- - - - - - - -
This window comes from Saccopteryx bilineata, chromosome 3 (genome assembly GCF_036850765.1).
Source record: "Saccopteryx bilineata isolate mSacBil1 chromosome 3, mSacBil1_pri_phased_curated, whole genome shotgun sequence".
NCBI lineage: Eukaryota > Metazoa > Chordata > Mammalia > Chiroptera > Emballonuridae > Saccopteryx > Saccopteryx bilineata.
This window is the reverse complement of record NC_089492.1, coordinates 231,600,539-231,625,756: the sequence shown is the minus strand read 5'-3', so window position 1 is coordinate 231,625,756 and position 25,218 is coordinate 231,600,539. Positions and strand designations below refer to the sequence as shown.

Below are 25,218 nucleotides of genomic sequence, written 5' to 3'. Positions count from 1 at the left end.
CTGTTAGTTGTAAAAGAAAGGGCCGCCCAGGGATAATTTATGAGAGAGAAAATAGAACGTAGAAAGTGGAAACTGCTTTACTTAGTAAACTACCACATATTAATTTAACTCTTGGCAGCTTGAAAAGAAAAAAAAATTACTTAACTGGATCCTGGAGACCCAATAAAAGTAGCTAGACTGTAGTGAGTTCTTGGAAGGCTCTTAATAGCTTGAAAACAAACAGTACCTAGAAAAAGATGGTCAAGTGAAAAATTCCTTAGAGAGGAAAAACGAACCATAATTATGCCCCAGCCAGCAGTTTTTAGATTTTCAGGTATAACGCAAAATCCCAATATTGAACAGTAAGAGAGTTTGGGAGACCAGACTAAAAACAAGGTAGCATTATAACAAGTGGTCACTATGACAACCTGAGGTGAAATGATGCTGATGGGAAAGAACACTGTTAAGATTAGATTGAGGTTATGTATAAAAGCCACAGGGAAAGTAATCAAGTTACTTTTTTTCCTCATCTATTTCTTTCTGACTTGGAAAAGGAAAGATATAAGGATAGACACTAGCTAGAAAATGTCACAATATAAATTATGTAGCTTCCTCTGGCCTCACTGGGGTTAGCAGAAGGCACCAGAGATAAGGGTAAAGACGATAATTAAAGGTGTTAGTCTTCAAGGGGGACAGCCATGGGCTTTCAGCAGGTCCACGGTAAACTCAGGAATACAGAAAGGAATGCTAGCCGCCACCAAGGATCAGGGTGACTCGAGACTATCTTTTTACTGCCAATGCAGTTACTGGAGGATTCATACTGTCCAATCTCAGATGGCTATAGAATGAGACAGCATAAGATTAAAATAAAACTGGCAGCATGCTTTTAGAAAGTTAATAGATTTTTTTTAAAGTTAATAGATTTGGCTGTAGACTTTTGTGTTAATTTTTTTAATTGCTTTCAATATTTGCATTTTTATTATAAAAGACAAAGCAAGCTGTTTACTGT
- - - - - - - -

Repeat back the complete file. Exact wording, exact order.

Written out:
This window comes from Saccopteryx bilineata, chromosome 3 (genome assembly GCF_036850765.1).
Source record: "Saccopteryx bilineata isolate mSacBil1 chromosome 3, mSacBil1_pri_phased_curated, whole genome shotgun sequence".
NCBI lineage: Eukaryota > Metazoa > Chordata > Mammalia > Chiroptera > Emballonuridae > Saccopteryx > Saccopteryx bilineata.
This window is the reverse complement of record NC_089492.1, coordinates 231,600,539-231,625,756: the sequence shown is the minus strand read 5'-3', so window position 1 is coordinate 231,625,756 and position 25,218 is coordinate 231,600,539. Positions and strand designations below refer to the sequence as shown.

Below are 25,218 nucleotides of genomic sequence, written 5' to 3'. Positions count from 1 at the left end.
CTGTTAGTTGTAAAAGAAAGGGCCGCCCAGGGATAATTTATGAGAGAGAAAATAGAACGTAGAAAGTGGAAACTGCTTTACTTAGTAAACTACCACATATTAATTTAACTCTTGGCAGCTTGAAAAGAAAAAAAAATTACTTAACTGGATCCTGGAGACCCAATAAAAGTAGCTAGACTGTAGTGAGTTCTTGGAAGGCTCTTAATAGCTTGAAAACAAACAGTACCTAGAAAAAGATGGTCAAGTGAAAAATTCCTTAGAGAGGAAAAACGAACCATAATTATGCCCCAGCCAGCAGTTTTTAGATTTTCAGGTATAACGCAAAATCCCAATATTGAACAGTAAGAGAGTTTGGGAGACCAGACTAAAAACAAGGTAGCATTATAACAAGTGGTCACTATGACAACCTGAGGTGAAATGATGCTGATGGGAAAGAACACTGTTAAGATTAGATTGAGGTTATGTATAAAAGCCACAGGGAAAGTAATCAAGTTACTTTTTTTCCTCATCTATTTCTTTCTGACTTGGAAAAGGAAAGATATAAGGATAGACACTAGCTAGAAAATGTCACAATATAAATTATGTAGCTTCCTCTGGCCTCACTGGGGTTAGCAGAAGGCACCAGAGATAAGGGTAAAGACGATAATTAAAGGTGTTAGTCTTCAAGGGGGACAGCCATGGGCTTTCAGCAGGTCCACGGTAAACTCAGGAATACAGAAAGGAATGCTAGCCGCCACCAAGGATCAGGGTGACTCGAGACTATCTTTTTACTGCCAATGCAGTTACTGGAGGATTCATACTGTCCAATCTCAGATGGCTATAGAATGAGACAGCATAAGATTAAAATAAAACTGGCAGCATGCTTTTAGAAAGTTAATAGATTTTTTTTAAAGTTAATAGATTTGGCTGTAGACTTTTGTGTTAATTTTTTTAATTGCTTTCAATATTTGCATTTTTATTATAAAAGACAAAGCAAGCTGTTTACTGT